The Shorpy Archive
 
6000+ fine-art prints suitable for framing. Desk-size to sofa-size and larger, on archival paper or canvas.
 
Join and Share

 
Social Shorpy

To love him is to like him. Our goal: 100k "likes":

 
Syndicate content
Syndicate content
Syndicate content
Daily e-mail updates:

 
 
 
 
Member Photos


Photos submitted by Shorpy members.

 
Colorized Photos


Colorized photos submitted by members.

 
About the Photos

Most of the photos on this site were extracted from reference images (high-resolution tiffs, 20 to 200 megabytes in size) from the Library of Congress research archive. (To query the database click here.) Many were digitized by LOC contractors using a Sinar studio back. They are adjusted by your webmaster for contrast and color in Photoshop before being downsized and turned into the jpegs you see here.

 
 
JUMP TO PAGE   100  >  200  >  300  >  400  >  500  >  600
VINTAGRAPH • WPA • WWII • SYPHILIS ... SIX OUT OF TEN CURED, 1941

Rail Disaster: 1933

Rail Disaster: 1933

GRAVE OF MUD

        WASHINGTON, Aug. 25, 1933 -- While thousands worked to overcome the havoc wreaked by the storm in the Capital, 300 trainmen struggled with the wreck of the Crescent Limited. The crack extra-fare express was hurtled yesterday from the tracks of the Pennsylvania Railroad when flood waters undermined the central abutment of the bridge over the Eastern Branch [Anacostia River], just inside the District. All day and all night the crews of railroad men worked, first with acetylene torches to clear debris from the approaches to the bridge, and then with three cranes to lift aside the wrecked cars. Late in the evening a derrick lifting the crushed engine from a grave of mud uncovered the body of the engineer, Arthur H. Bryde, of Washington. The body of J.H. Faye, the fireman, of Havre de Grace, was recovered earlier in the day. It had been ground into the mud of the embankment by a coach.

August 1933. Washington, D.C. "Crescent Limited train wreck." Another look at this wreck. Harris & Ewing Collection glass negative. View full size.

 

Re: Re: Wrong truck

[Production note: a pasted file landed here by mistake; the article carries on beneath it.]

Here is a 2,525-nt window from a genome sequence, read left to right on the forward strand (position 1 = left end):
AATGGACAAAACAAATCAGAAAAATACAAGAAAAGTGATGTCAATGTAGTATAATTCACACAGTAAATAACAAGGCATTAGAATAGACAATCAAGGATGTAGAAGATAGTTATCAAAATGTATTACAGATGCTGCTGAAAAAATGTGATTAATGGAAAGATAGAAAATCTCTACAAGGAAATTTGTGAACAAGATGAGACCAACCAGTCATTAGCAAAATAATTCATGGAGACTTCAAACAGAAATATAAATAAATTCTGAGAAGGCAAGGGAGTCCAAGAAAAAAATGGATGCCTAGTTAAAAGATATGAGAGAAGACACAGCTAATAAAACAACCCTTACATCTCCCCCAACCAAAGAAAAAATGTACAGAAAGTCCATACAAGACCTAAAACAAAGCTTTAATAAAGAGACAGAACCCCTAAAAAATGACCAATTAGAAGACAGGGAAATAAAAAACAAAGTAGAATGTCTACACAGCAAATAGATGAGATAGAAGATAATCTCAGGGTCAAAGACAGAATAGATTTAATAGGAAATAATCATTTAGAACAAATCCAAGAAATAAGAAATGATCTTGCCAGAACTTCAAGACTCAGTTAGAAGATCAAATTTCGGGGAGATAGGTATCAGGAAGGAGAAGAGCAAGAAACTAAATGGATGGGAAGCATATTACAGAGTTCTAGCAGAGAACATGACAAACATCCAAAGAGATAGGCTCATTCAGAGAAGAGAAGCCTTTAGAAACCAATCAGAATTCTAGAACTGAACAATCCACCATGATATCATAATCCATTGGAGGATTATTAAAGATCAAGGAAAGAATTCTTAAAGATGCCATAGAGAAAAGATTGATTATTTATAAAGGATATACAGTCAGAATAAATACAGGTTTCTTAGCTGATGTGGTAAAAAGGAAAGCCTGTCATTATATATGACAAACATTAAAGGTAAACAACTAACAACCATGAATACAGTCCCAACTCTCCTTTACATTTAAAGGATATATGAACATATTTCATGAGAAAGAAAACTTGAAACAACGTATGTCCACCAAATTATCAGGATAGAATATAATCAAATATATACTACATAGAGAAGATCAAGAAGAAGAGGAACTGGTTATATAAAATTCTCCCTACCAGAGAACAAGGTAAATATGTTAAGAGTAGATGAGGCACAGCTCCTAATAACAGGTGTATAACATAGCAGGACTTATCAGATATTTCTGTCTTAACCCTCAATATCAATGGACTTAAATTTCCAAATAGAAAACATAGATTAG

They are definitely Tender trucks. PRR Class 2D-T4 to be precise.

Crescent Question

"Wasn't the "Crescent" usually pulled by a Southern RR locomotive?"

The Crescent Limited operated from New York to Washington on the Pennsylvania Railroad, on the Southern Railway from Washington to Atlanta, on the Atlanta & West Point / Western Railway of Alabama from Atlanta to Montgomery, AL, and on the Louisville & Nashville from Montgomery to New Orleans.

This particular train would have originated in Penn Station behind an electric locomotive (probably a PRR P5). PRR steam replaced the electric in Wilmington, DE; a Southern Railway Ps4 would take over in Washington (there may also have been an engine swap midway to Atlanta in Salisbury, NC). In Atlanta, WofA 190 or A&WP 290 (which were purchased specifically to haul this train) would take over, and an L&N locomotive would the train on the final leg of the journey.

PRR

A Southern 4-6-2 would pull it south of Washington. Guess this wreck must have been at the PRR bridge at 38.917N 76.9435W, where a PRR engine would pull the train.

Locomotives

Wasn't the "Crescent" usually pulled by a Southern RR locomotive?

Re: Wrong Truck

I stand corrected; how I missed them being outside bearing I have no idea. They probably are from beneath the tender, as the lead truck there is missing. Doubt they're from a car, as those appear to be all heavyweight equipment with six-wheel trucks.

Wrong truck

On a railroad, a truck is the assembly of wheels, springs, brakes, and centering devices which ride on the rails, supporting and guiding the car or locomotive it supports.

The engine is unmistakably, as pointed out, a Pennsylvania Railroad K-4 class 4-6-2 Pacific.

But, neither of the two trucks visible near the center of the photo came from that engine. K-4 pilot trucks were inside bearing. Perhaps, these were from under the tender, or from one of the passenger cars.

Men dead; locomotive saved.

It's a K-4 Pacific type, seen many times on this site. Don't know what number it is, but it was definitely rebuilt. The first K-4 to be scrapped was #8309 in 1938, after a different wreck which occurred in Pittsburg when it plummeted off a high fill and then dropped another fifty feet over a concrete retaining wall into one of the city streets. The leading truck of the K-4 seen above is sunk in the mud dead-center of the photo.

 
THE 100-YEAR-OLD PHOTO BLOG
Shorpy.com | History in HD is a vintage photo blog featuring thousands of high-definition images from the 1850s to 1950s. The site is named after Shorpy Higginbotham, a teenage coal miner who lived 100 years ago.

Syndicate content RSS | Contact Us | Privacy Policy | Photo Use | © 2014 Shorpy Inc.